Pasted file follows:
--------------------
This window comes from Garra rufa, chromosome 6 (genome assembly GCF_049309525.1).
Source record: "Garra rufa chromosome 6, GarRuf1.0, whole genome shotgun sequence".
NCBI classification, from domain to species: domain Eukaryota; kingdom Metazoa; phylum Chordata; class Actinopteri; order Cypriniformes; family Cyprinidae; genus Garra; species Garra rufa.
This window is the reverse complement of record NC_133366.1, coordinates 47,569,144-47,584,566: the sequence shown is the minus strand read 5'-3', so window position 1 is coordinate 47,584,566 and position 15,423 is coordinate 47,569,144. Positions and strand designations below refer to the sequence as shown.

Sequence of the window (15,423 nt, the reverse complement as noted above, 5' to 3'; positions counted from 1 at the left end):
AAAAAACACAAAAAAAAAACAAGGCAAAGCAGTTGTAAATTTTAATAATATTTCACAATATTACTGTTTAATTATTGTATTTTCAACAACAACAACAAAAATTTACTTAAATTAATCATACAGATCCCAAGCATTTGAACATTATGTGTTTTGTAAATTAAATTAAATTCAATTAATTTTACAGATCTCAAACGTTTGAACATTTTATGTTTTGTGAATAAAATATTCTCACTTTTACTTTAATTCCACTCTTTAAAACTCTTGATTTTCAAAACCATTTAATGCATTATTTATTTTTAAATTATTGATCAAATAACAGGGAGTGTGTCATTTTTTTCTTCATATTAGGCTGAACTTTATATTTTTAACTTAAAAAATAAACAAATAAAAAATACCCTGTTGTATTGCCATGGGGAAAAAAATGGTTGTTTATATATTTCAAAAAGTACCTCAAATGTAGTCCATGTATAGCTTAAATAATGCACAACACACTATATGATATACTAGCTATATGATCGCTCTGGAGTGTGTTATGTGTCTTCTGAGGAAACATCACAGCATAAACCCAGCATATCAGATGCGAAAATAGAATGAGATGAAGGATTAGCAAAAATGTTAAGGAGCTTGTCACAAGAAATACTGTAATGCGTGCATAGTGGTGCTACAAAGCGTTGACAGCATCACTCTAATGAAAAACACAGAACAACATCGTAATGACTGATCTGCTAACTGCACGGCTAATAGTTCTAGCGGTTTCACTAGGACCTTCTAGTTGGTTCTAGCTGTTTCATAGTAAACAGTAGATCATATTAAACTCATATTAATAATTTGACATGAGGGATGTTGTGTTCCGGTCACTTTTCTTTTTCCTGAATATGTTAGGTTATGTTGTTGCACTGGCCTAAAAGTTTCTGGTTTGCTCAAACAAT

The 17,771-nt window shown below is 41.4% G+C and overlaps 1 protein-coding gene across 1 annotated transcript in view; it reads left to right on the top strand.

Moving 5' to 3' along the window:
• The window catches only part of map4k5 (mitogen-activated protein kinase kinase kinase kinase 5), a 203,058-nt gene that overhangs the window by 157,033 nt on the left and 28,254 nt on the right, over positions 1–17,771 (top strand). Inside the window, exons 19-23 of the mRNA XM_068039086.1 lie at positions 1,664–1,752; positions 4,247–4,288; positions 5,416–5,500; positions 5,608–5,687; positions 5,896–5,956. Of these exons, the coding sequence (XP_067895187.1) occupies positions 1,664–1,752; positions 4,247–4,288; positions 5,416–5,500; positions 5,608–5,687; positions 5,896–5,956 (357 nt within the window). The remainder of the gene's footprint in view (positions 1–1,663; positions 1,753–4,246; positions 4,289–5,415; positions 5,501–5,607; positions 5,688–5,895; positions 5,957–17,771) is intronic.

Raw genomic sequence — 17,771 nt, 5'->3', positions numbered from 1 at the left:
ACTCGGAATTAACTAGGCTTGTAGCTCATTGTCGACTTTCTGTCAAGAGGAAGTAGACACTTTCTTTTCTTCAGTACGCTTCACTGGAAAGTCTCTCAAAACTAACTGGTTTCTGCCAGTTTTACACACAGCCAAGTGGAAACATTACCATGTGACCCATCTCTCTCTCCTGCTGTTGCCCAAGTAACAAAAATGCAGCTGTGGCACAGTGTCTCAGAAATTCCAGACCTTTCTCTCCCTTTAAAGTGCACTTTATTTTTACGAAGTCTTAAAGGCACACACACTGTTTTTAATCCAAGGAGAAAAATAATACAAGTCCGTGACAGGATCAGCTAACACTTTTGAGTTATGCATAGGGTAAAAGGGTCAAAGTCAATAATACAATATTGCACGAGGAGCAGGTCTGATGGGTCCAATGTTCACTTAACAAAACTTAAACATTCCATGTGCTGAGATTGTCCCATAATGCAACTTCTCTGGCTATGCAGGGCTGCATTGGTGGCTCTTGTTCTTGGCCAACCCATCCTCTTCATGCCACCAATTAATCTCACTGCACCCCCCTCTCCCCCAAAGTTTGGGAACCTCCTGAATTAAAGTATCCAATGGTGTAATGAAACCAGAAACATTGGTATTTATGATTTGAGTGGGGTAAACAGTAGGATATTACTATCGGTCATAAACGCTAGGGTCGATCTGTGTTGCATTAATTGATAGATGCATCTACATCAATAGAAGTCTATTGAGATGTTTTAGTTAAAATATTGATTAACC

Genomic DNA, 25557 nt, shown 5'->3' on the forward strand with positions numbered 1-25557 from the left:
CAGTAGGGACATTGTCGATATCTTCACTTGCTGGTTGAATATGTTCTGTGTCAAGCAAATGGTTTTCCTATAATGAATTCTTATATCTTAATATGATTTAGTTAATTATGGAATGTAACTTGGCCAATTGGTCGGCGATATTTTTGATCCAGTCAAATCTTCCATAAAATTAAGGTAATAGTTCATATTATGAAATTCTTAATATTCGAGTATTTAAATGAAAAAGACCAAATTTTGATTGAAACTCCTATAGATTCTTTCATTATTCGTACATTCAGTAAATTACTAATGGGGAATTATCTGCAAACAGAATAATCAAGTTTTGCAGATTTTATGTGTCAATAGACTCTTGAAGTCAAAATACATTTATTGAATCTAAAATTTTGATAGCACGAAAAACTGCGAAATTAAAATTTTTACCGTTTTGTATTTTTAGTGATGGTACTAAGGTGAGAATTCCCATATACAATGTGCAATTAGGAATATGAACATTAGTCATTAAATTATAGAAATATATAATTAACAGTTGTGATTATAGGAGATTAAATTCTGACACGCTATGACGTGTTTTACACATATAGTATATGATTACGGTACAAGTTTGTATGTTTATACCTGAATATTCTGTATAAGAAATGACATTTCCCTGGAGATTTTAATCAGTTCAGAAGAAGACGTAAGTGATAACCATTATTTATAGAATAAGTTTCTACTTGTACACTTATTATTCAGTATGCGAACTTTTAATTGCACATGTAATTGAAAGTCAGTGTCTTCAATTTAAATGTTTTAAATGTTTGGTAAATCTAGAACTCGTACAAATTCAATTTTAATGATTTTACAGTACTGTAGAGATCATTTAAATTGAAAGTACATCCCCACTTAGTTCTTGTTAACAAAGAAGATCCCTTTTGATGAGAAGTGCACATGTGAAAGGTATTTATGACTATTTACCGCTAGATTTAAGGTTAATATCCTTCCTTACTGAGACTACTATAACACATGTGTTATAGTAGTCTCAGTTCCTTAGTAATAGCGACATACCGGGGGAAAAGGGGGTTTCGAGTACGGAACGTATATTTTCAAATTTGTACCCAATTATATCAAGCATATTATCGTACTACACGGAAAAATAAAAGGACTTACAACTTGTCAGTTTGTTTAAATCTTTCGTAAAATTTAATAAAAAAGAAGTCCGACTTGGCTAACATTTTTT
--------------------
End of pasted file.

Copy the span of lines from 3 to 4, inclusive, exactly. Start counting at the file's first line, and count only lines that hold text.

NCBI classification, from domain to species: domain Eukaryota; kingdom Metazoa; phylum Chordata; class Actinopteri; order Cypriniformes; family Cyprinidae; genus Garra; species Garra rufa.
This window is the reverse complement of record NC_133366.1, coordinates 47,569,144-47,584,566: the sequence shown is the minus strand read 5'-3', so window position 1 is coordinate 47,584,566 and position 15,423 is coordinate 47,569,144. Positions and strand designations below refer to the sequence as shown.